Sgt Karen A Holliday, USMC
Trident University International
Moral problems can be found in every common place work environment. They may not be issues that stand out, but even the smallest conflict or policy can cause problems (or rebellion) within a workforce.
The United States Marine Corps began with the founding of the Continental Marines in 1775 to conduct ship-to-ship fighting, provide shipboard security and discipline enforcement, and assist in landing forces. Its mission evolved with changing military doctrine and foreign policy of the United States. Owing to the availability of Marine forces at sea, the United States Marine Corps has served in nearly every conflict in United States history. It attained prominence when its theories and practice of amphibious warfare proved prescient, and ultimately formed a cornerstone of the Pacific Theater of World War II. By the early 20th century, the Marine Corps would become one of the dominant theorists and practitioners of amphibious warfare. Its ability to rapidly respond on short notice to expeditionary crises has made and continues to make it an important tool for American foreign policy. (http://en.wikipedia.org/wiki/History_of_the_United_States_Marine_Corps)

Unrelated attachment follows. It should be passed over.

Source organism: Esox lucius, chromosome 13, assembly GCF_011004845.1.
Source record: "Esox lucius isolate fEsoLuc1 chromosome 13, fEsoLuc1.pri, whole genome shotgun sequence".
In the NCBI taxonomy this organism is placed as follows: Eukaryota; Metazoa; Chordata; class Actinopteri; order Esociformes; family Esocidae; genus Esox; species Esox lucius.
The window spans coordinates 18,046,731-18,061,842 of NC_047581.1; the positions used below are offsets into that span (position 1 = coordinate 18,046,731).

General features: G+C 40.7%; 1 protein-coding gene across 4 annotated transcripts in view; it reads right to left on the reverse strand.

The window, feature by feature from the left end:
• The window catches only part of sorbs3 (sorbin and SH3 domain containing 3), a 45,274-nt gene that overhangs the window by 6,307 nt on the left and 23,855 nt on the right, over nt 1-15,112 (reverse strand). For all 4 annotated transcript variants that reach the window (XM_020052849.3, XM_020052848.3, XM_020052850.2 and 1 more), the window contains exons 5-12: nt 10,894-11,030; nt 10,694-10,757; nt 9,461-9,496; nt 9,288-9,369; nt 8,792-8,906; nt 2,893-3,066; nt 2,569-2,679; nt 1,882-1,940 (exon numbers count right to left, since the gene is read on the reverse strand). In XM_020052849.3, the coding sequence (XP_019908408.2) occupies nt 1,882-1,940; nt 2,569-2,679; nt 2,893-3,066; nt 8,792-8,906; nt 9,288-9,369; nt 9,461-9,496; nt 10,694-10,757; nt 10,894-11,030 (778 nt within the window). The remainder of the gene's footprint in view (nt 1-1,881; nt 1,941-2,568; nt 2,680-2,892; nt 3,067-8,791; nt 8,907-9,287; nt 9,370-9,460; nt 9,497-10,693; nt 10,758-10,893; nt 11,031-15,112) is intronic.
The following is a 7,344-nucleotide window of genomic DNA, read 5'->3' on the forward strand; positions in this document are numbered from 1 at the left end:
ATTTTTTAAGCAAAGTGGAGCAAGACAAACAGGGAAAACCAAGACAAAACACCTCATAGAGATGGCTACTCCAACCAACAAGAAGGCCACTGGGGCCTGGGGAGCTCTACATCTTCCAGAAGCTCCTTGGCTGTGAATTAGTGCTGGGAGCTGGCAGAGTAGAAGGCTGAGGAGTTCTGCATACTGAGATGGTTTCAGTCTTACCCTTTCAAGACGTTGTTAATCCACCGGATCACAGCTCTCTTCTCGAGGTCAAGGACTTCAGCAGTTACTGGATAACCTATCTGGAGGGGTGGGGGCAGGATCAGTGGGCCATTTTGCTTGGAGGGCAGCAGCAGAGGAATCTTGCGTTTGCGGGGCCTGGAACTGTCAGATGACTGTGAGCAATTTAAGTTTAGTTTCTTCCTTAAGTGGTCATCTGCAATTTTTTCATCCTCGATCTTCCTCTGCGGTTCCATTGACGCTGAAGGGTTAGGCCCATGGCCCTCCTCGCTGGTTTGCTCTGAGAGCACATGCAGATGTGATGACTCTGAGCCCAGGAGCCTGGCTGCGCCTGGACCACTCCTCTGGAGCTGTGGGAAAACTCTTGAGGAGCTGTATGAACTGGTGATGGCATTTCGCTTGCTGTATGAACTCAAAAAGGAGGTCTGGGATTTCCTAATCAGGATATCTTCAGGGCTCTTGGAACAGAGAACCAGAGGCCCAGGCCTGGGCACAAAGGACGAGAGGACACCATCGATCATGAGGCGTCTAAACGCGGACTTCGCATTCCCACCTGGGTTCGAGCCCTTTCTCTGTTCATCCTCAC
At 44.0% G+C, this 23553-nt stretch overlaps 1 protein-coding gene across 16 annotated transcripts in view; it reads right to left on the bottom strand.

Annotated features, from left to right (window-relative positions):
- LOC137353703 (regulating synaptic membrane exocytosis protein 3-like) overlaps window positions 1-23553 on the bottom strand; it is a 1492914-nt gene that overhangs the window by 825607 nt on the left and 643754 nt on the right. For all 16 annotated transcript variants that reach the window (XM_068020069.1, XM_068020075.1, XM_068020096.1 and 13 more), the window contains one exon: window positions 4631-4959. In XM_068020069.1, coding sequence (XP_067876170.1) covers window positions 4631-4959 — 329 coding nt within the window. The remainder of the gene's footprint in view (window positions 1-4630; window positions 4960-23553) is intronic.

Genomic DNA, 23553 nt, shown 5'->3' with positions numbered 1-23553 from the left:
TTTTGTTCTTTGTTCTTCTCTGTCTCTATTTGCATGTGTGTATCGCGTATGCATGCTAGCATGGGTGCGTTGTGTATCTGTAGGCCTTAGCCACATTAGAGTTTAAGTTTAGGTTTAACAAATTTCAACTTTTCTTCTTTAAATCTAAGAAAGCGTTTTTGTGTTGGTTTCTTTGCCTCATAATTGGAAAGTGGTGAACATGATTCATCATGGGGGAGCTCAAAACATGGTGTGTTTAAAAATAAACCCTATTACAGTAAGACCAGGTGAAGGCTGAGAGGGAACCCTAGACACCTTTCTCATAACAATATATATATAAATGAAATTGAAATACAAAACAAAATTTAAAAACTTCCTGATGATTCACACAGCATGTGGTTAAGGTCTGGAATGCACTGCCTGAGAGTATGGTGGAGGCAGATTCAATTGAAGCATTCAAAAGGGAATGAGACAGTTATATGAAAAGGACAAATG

I feel that one of the most debated moral issues in the Marine Corps today is the updated policy on tattoos. Tattoos have long been associated with the military. The first permanent tattoo shop was established in New York City. It was started up in 1846 and began a tradition by tattooing military servicemen from both sides of the civil war.
The new MARADMIN (Marine Administration Message) prohibits enlisted Marines with sleeve tattoos from becoming commissioned officers, even if the tattoos, which were banned in 2007, had been grandfathered in according to protocol. To the list of banned tattoos the regulation adds markings on the fingers, hands and wrists, tattoos inside the...